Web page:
6. Tars Tarkas from Edgar Rice Burroughs’ Barsoom series is one of a few leading character Martians in science fiction novels. Truly an alien, the Thark is green-skinned, with more than four limbs and tusks…and is more empathetic than most of the species
  7. Dejah Thoris, also from Barsoom, is very different…attractive to an Earth human and appearing humanoid, the princess is, however, born from an external egg (as Mork from Ork would be in the 1970s). How exactly she is able to have hybrid children with Earthling John Carter isn’t clear
  8. Flat cats are a non-speaking form of Martian life in Robert A. Heinlein’s The Rolling Stones. They are kept as pets and are sort of featureless. Heinlein reportedly waived any complaints when David Gerrold created the similar tribbles for the original Star Trek
  9. The Butt-Ugly Martians were featured in an animated TV series on Nickelodeon in the early 2000s. While short-lived, it was adapted into videogames
  10. Christopher “Kit” Draper is an astronaut marooned on Mars alone (except for a monkey) in Robinson Crusoe on Mars, a 1964 low budget movie with a screenplay by Ib Melchior and John Higgins. The first part of the movie is surprisingly similar to Weir’s The Martian, and a fan familiar with the first movie who saw the new adaptation with no other knowledge could be forgiven for thinking that the 2015 movie is a considerably reimagined reboot of the 1964 movie. Of course, that only holds for the 1964 version until the aliens show up… 😉 There is also liquid water on Mars, which only the recent discoveries allow to be in the 2015 vers—oh, wait. There’s liquid water in the 1964 movie and not in the 2015 one? Interesting… 😉 See Robinson Crusoe on Mars here:RCoM on YouTube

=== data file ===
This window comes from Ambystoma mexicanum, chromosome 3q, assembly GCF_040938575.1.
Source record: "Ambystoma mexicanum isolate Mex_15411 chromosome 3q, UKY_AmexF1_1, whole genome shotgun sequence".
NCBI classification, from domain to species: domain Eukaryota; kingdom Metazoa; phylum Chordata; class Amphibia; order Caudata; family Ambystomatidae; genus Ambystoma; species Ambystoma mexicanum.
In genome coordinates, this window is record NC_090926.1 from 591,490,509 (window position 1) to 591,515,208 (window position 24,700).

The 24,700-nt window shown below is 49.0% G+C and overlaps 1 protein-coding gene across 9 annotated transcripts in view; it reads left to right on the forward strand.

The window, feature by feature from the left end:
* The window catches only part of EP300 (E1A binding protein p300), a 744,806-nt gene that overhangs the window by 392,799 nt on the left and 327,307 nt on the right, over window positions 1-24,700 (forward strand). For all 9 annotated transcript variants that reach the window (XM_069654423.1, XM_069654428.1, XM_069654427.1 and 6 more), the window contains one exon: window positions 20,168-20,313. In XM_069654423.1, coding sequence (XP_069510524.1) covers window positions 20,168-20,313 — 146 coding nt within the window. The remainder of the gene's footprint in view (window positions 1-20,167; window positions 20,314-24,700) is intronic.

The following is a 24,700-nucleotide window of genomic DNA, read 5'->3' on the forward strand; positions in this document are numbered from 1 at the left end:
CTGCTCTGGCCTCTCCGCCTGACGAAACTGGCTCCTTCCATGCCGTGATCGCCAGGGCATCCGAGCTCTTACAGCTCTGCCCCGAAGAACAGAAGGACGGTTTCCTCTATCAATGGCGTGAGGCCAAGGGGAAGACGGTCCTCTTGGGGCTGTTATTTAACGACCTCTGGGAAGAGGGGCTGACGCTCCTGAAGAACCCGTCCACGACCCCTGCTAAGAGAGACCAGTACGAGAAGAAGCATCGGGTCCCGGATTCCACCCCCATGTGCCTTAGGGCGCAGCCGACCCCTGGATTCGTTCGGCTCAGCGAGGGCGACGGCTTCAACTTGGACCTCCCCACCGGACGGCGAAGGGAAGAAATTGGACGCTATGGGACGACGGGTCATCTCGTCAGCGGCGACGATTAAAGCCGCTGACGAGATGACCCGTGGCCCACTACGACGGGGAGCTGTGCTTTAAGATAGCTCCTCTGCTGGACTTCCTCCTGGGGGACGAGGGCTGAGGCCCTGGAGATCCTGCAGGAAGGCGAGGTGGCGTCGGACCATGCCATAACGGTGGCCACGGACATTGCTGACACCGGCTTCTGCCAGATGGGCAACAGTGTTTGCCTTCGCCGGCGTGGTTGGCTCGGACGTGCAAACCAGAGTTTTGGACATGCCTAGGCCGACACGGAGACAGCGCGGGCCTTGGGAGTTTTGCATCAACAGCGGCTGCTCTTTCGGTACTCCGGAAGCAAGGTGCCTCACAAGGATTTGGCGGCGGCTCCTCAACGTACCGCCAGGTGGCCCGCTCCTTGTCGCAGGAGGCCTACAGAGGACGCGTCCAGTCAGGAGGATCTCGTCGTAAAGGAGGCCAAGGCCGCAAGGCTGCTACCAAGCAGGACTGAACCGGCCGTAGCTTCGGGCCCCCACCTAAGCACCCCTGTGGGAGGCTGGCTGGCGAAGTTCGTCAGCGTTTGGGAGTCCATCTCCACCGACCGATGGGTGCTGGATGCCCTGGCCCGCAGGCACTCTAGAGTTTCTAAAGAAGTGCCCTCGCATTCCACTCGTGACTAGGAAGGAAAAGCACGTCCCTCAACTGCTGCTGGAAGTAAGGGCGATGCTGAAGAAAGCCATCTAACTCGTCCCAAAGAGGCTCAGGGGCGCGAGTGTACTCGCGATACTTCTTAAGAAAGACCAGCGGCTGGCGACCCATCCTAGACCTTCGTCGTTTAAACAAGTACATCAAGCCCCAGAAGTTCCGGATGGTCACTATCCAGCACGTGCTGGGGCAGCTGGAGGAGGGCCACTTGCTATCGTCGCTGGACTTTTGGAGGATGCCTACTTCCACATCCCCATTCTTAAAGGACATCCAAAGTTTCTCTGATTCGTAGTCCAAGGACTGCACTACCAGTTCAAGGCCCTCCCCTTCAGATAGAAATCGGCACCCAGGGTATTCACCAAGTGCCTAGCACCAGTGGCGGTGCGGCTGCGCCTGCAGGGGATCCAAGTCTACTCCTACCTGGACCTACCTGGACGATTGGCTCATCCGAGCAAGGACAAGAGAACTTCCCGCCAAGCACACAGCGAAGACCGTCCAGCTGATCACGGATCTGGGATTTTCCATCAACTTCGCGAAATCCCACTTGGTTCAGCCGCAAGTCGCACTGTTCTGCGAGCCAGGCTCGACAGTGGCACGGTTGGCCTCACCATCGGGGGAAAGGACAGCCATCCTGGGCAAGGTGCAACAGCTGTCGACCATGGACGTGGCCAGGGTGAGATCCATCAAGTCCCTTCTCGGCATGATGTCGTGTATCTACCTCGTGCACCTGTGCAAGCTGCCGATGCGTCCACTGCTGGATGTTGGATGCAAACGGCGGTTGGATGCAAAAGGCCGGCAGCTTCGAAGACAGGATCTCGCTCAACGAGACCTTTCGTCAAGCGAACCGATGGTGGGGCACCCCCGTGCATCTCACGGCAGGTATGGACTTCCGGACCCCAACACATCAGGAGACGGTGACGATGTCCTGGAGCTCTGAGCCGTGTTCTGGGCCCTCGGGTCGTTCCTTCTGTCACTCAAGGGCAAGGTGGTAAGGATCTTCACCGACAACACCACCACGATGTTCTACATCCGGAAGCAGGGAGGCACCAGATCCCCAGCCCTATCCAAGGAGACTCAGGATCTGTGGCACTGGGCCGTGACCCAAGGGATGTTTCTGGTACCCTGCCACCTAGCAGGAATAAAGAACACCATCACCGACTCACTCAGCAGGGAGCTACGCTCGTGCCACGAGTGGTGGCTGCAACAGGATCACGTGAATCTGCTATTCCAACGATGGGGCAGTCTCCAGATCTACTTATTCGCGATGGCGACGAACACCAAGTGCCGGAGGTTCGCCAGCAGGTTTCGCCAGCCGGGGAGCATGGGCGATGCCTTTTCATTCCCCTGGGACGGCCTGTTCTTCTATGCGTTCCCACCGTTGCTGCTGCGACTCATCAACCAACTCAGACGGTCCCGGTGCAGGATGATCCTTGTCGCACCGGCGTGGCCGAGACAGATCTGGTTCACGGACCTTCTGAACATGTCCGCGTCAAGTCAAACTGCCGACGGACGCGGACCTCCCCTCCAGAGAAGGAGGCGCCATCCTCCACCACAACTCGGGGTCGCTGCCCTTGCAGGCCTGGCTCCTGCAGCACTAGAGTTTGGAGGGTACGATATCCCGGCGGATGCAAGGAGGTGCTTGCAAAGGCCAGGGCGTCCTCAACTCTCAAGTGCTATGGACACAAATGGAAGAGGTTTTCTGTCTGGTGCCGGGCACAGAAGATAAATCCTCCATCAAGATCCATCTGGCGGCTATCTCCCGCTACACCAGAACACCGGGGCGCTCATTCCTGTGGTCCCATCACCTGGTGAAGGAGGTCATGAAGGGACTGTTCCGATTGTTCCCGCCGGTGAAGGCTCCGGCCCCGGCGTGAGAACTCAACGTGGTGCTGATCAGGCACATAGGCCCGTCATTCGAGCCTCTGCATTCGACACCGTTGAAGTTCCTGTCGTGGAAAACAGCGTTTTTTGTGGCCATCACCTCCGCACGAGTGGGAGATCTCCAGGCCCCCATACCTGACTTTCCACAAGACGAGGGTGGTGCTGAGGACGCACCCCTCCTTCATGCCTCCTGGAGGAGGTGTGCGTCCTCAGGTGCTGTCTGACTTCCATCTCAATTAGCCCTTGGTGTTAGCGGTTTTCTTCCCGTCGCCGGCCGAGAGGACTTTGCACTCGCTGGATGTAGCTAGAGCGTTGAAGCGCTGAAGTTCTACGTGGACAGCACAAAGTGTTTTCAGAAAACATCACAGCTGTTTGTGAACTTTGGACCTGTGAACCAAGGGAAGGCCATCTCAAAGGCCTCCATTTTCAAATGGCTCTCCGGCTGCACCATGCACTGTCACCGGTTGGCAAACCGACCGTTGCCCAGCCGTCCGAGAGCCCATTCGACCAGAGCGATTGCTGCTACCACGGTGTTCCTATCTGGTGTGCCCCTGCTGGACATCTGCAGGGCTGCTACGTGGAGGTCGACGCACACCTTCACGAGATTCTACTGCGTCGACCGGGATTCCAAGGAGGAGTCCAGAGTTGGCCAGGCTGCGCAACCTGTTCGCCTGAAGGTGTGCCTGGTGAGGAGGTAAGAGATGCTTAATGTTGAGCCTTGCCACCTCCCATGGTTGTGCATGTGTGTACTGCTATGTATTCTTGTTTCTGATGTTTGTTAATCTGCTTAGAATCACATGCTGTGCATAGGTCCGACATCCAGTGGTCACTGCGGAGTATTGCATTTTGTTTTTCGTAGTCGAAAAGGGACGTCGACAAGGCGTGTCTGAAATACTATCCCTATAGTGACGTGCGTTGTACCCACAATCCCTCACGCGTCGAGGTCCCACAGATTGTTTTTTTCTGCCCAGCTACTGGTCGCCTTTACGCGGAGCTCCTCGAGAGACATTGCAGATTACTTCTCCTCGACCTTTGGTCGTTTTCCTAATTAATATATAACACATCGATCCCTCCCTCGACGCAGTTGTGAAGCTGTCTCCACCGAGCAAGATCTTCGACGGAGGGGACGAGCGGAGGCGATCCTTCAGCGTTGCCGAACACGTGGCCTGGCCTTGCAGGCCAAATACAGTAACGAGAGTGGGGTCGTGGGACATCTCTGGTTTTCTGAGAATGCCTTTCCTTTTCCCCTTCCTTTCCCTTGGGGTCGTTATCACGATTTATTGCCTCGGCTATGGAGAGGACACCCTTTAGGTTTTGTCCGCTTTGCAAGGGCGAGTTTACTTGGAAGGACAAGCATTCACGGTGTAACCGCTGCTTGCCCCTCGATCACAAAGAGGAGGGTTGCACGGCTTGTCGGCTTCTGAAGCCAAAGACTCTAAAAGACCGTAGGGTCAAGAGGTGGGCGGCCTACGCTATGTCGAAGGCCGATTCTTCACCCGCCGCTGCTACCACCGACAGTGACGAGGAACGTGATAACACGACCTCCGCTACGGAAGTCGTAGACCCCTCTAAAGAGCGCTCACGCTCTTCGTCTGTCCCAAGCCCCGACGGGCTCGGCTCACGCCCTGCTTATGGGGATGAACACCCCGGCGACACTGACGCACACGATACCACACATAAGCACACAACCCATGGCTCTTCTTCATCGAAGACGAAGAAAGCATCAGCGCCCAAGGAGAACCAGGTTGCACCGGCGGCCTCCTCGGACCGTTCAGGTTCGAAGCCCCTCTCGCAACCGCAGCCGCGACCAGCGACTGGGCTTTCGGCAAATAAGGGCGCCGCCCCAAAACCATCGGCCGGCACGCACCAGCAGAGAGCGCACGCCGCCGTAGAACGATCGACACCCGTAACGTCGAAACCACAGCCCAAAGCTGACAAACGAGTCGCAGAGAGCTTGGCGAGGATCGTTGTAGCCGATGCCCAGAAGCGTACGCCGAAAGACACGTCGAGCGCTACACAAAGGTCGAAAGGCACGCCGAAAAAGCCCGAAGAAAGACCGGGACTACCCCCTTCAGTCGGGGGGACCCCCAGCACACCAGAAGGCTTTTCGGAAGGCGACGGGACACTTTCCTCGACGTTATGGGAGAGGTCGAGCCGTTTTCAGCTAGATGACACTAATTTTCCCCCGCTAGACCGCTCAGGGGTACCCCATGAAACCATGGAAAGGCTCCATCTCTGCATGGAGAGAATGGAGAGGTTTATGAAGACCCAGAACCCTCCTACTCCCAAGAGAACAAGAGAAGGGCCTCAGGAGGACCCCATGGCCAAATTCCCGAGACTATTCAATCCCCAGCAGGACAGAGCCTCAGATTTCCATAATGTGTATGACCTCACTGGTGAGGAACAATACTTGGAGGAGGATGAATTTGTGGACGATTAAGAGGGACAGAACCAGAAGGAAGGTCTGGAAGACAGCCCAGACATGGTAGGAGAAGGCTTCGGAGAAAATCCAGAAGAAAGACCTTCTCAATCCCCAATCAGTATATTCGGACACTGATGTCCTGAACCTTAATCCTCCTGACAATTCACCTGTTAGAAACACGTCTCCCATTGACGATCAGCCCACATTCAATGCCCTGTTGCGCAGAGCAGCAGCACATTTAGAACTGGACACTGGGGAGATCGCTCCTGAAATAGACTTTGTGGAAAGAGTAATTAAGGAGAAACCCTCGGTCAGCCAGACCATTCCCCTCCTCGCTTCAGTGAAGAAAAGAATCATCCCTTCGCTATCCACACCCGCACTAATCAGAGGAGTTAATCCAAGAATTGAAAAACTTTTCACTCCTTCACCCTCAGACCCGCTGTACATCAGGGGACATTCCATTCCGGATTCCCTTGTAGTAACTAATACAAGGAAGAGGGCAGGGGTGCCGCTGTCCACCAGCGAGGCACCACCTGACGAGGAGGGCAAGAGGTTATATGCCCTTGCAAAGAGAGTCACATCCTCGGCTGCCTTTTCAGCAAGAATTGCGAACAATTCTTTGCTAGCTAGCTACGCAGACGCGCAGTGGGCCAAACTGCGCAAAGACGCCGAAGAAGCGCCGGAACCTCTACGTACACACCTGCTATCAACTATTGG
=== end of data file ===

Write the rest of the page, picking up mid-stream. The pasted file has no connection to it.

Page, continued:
Who are your favorite Martians? Feel free to share with me and my readers by commenting on this post.

Join thousands of readers and try the free The Measured Circle magazine at Flipboard 

* I am linking to the same thing at the regular Amazon site, and at AmazonSmile. When you shop at AmazonSmile, half a percent of your purchase price on eligible items goes to a non-profit you choose. It will feel just like shopping at Amazon: you’ll be using your same account. The one thing for you that is different is that you pick a non-profit the first time you go (which you can change whenever you want)…and the good feeling you’ll get. :) Shop ’til you help! :) 

This post by Bufo Calvin originally appeared in the  The Measured Circle blog. To support this or other blogs/organizations, buy  Amazon Gift Cards from a link on the site, then use those to buy your items. There will be no cost to you, and a benefit to them.